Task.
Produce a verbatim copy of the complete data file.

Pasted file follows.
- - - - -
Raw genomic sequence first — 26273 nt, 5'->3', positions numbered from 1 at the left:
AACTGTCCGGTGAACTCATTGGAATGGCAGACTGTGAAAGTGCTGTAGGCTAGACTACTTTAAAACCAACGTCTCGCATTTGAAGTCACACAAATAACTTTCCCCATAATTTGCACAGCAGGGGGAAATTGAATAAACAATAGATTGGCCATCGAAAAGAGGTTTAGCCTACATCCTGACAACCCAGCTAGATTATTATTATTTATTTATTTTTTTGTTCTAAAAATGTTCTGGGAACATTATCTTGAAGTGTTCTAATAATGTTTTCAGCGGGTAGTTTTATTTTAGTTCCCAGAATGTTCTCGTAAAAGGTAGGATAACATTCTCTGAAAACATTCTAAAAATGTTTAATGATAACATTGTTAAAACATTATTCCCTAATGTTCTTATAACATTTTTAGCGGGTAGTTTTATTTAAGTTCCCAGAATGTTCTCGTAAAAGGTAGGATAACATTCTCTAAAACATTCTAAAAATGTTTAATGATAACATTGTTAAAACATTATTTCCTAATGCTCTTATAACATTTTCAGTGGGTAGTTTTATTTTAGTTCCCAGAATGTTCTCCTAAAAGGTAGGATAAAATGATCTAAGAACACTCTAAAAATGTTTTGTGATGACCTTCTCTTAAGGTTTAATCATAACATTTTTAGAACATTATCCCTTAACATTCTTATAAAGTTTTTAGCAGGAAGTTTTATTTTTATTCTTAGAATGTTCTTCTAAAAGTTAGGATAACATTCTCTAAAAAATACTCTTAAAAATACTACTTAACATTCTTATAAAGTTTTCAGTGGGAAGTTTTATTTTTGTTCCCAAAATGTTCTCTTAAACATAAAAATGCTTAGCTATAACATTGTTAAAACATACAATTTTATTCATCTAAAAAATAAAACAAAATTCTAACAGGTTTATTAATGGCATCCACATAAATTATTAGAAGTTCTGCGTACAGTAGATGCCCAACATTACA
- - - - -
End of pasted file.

Raw genomic sequence first — 26273 nt, 5'->3', positions numbered from 1 at the left:
AACTGTCCGGTGAACTCATTGGAATGGCAGACTGTGAAAGTGCTGTAGGCTAGACTACTTTAAAACCAACGTCTCGCATTTGAAGTCACACAAATAACTTTCCCCATAATTTGCACAGCAGGGGGAAATTGAATAAACAATAGATTGGCCATCGAAAAGAGGTTTAGCCTACATCCTGACAACCCAGCTAGATTATTATTATTTATTTATTTTTTTGTTCTAAAAATGTTCTGGGAACATTATCTTGAAGTGTTCTAATAATGTTTTCAGCGGGTAGTTTTATTTTAGTTCCCAGAATGTTCTCGTAAAAGGTAGGATAACATTCTCTGAAAACATTCTAAAAATGTTTAATGATAACATTGTTAAAACATTATTCCCTAATGTTCTTATAACATTTTTAGCGGGTAGTTTTATTTAAGTTCCCAGAATGTTCTCGTAAAAGGTAGGATAACATTCTCTAAAACATTCTAAAAATGTTTAATGATAACATTGTTAAAACATTATTTCCTAATGCTCTTATAACATTTTCAGTGGGTAGTTTTATTTTAGTTCCCAGAATGTTCTCCTAAAAGGTAGGATAAAATGATCTAAGAACACTCTAAAAATGTTTTGTGATGACCTTCTCTTAAGGTTTAATCATAACATTTTTAGAACATTATCCCTTAACATTCTTATAAAGTTTTTAGCAGGAAGTTTTATTTTTATTCTTAGAATGTTCTTCTAAAAGTTAGGATAACATTCTCTAAAAAATACTCTTAAAAATACTACTTAACATTCTTATAAAGTTTTCAGTGGGAAGTTTTATTTTTGTTCCCAAAATGTTCTCTTAAACATAAAAATGCTTAGCTATAACATTGTTAAAACATACAATTTTATTCATCTAAAAAATAAAACAAAATTCTAACAGGTTTATTAATGGCATCCACATAAATTATTAGAAGTTCTGCGTACAGTAGATGCCCAACATTACA